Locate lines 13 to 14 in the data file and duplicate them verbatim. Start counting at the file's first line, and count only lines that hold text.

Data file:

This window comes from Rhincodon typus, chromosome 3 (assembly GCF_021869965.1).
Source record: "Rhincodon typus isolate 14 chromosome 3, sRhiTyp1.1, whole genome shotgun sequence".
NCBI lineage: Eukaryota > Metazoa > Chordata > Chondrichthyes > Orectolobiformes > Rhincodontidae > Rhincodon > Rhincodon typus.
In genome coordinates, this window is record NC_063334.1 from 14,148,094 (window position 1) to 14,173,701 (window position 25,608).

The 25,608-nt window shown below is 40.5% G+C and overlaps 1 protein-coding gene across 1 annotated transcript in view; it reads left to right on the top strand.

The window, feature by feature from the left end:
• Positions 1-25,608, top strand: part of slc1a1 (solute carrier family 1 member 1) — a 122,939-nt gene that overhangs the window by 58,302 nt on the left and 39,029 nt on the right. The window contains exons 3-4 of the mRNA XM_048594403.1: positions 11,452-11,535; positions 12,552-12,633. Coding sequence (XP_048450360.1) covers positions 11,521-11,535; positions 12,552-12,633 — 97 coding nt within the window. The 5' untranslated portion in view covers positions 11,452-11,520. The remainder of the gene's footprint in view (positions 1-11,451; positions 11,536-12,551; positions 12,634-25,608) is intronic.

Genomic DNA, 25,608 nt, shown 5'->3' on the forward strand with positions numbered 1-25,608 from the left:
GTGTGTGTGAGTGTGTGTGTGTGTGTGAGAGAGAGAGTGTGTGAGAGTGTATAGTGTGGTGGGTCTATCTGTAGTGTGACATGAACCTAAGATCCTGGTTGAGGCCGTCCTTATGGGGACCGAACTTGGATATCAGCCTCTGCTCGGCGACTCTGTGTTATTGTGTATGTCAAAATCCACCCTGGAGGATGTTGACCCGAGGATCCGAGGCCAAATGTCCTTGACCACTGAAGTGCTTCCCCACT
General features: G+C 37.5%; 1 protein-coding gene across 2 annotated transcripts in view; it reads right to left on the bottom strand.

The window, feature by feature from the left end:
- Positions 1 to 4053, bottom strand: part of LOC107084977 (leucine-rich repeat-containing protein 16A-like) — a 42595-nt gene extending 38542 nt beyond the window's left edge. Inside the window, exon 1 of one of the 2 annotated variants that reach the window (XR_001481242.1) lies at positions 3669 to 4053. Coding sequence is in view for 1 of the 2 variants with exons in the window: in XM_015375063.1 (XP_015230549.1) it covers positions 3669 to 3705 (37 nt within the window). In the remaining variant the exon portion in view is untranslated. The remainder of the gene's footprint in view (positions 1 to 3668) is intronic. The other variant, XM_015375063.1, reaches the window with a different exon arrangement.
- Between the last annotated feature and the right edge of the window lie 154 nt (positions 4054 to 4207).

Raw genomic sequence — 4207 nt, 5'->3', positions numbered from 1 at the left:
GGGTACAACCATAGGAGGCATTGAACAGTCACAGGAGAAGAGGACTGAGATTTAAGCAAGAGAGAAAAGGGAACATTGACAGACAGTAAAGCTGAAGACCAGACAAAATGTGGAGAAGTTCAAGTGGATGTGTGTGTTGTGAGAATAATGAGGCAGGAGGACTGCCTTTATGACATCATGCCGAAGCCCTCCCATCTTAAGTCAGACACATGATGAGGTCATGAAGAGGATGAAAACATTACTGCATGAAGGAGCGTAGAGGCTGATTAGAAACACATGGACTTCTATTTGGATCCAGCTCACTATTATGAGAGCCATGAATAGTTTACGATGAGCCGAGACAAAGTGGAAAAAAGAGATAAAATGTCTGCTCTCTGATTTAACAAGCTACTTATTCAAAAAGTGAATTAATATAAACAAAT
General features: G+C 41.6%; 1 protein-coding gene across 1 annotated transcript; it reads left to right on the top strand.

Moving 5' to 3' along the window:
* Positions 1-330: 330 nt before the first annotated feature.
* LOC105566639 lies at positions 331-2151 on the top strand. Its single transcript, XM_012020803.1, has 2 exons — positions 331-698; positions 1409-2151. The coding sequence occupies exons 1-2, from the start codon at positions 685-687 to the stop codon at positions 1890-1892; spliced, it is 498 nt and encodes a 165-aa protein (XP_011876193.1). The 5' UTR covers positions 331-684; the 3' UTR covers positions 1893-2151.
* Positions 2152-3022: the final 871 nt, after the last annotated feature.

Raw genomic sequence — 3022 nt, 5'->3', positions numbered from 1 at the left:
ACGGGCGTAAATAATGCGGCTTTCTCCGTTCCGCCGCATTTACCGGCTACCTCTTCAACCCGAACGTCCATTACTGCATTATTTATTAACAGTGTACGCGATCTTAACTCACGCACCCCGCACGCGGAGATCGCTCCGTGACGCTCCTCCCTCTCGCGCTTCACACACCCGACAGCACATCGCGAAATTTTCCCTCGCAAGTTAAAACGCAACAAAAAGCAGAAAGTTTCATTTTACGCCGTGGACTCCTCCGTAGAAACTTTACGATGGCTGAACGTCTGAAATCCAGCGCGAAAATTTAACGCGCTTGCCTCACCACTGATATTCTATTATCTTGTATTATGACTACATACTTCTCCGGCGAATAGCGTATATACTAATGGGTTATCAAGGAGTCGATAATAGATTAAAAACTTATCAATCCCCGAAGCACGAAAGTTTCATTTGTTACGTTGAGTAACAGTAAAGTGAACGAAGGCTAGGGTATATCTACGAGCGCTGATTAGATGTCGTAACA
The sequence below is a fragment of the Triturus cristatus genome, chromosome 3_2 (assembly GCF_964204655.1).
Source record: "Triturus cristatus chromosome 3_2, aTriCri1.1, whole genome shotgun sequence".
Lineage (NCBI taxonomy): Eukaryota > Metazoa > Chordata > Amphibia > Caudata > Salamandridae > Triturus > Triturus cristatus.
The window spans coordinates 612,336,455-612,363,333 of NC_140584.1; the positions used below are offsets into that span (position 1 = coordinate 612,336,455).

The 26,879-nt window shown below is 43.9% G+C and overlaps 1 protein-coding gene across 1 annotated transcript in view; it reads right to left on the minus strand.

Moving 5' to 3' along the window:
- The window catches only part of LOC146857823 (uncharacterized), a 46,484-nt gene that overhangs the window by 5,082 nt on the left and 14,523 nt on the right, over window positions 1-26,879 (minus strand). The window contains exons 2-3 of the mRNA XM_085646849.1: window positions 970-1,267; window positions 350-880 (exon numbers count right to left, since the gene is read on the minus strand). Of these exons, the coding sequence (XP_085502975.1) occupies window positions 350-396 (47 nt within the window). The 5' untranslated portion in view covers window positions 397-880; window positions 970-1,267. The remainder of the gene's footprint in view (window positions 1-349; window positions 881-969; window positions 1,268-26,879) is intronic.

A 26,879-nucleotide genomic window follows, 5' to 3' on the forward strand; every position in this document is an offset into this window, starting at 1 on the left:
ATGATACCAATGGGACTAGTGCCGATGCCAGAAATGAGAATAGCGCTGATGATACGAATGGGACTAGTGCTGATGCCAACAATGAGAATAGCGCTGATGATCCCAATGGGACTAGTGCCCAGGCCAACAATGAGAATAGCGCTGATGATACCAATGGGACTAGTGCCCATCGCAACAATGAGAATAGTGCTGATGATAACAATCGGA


- Between the last annotated feature and the right edge of the window lie 154 nt (positions 4054 to 4207).

Raw genomic sequence — 4207 nt, 5'->3', positions numbered from 1 at the left: